“Live production in the cloud doesn’t work unless you build it end to end,” he says. “That’s important because as OTT becomes the dominant force for distribution the whole media ecosystem needs to be in the cloud. You need to co-locate production and distribution systems.
“The problem is that we’re always battling latency. For that reason, we can’t move the cameras and the camera-ops to the cloud.”
Volumetric Camera, Virtualized Game
But what if you could? Could the playing field be virtualized just like every other part of the live production machine?
Wharton’s answer is volumetric camera arrays. In this model, stadia are ringed by dozens of cameras on the mezzanine level with all feeds being home run to the cloud. The feeds would be processed to create a point cloud array from which the director can create slice any angle and single view they wanted.
The volumetric camera ops would be sitting in a central production control room not at the venue. Far fewer camera ops are needed — maybe 4-5 as opposed to 32 for a standard English Premier League match; while an infinite number of camera positions are possible.
The multi-camera arrays could be 4K UHD, perhaps linked with Lidar, a time-of-flight sensing technology that determines the distance between camera and object or player on the field.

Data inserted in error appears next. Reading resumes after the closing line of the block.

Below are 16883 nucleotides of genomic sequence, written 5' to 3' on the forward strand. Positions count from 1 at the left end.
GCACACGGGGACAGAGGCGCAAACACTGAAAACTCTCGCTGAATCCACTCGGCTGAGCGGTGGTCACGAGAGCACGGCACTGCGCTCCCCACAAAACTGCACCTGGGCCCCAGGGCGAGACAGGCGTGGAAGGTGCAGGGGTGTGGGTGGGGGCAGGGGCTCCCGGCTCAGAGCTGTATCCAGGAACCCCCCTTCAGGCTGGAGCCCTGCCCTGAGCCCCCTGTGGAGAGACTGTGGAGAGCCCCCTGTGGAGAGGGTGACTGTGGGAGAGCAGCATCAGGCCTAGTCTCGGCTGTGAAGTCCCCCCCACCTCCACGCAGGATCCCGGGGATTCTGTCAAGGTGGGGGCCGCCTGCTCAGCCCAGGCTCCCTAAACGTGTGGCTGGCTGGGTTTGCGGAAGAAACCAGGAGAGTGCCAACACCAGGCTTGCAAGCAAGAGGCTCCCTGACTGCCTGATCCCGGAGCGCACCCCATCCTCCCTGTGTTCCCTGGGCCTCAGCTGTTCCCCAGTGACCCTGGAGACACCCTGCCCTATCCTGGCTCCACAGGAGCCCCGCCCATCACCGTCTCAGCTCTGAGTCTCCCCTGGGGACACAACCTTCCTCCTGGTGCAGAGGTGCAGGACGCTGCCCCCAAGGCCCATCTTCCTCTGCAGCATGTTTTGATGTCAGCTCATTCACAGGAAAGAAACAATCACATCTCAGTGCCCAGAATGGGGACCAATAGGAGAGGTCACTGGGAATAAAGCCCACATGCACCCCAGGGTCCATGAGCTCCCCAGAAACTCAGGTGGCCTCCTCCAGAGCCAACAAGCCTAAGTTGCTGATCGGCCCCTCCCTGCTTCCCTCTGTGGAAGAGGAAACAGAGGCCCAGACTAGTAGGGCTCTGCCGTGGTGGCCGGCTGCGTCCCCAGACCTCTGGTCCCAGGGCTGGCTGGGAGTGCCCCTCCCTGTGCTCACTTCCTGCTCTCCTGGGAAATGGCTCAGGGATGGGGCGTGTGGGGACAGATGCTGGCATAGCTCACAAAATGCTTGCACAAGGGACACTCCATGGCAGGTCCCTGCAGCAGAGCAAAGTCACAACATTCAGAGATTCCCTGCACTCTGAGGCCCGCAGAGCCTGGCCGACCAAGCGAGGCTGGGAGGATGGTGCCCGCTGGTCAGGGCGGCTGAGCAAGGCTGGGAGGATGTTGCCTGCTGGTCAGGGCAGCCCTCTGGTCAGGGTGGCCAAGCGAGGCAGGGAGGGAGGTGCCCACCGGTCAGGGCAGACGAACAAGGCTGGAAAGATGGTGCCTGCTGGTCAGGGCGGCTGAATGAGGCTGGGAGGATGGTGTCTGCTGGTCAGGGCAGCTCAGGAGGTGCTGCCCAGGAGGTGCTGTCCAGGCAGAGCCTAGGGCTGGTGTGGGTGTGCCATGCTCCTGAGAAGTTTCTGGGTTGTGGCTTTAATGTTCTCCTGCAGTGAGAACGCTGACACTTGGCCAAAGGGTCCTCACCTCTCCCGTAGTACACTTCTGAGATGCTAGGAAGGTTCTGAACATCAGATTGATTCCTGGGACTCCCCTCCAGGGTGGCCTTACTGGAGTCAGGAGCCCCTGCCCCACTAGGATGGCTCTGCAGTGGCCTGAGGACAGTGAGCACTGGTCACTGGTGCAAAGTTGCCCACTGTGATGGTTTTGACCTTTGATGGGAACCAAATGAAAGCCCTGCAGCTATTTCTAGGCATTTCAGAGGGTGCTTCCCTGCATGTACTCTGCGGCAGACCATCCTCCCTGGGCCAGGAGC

The shots themselves are synthesized in production similar to the eSports observer camera model. The operators would be controlling a virtual camera to shoot the game.
What’s more, production can use the 4-5 seconds of raw processing time to see the event slightly ahead of time and anticipate shots. Virtual jib cams, sky cams and POV cams could all be driven by AI to pre-program camera moves.
Most importantly, camera control is now at ‘zero latency’ compared to the virtual representation of the game in the cloud.
“The camera shot is directed at the switcher time not the event time,” says Wharton. “Event to cloud latency is now irrelevant because it is the virtual point cloud we are shooting against. With cameras in the cloud the only latency you’d have to manage — the only latency a director will worry about — is between cloud and operators [the virtual camera].
Pressed on this, Wharton says no distribution model — cable, satellite or OTT — is going to beat someone in a stadium using a cellphone to place bets on the game in front of them.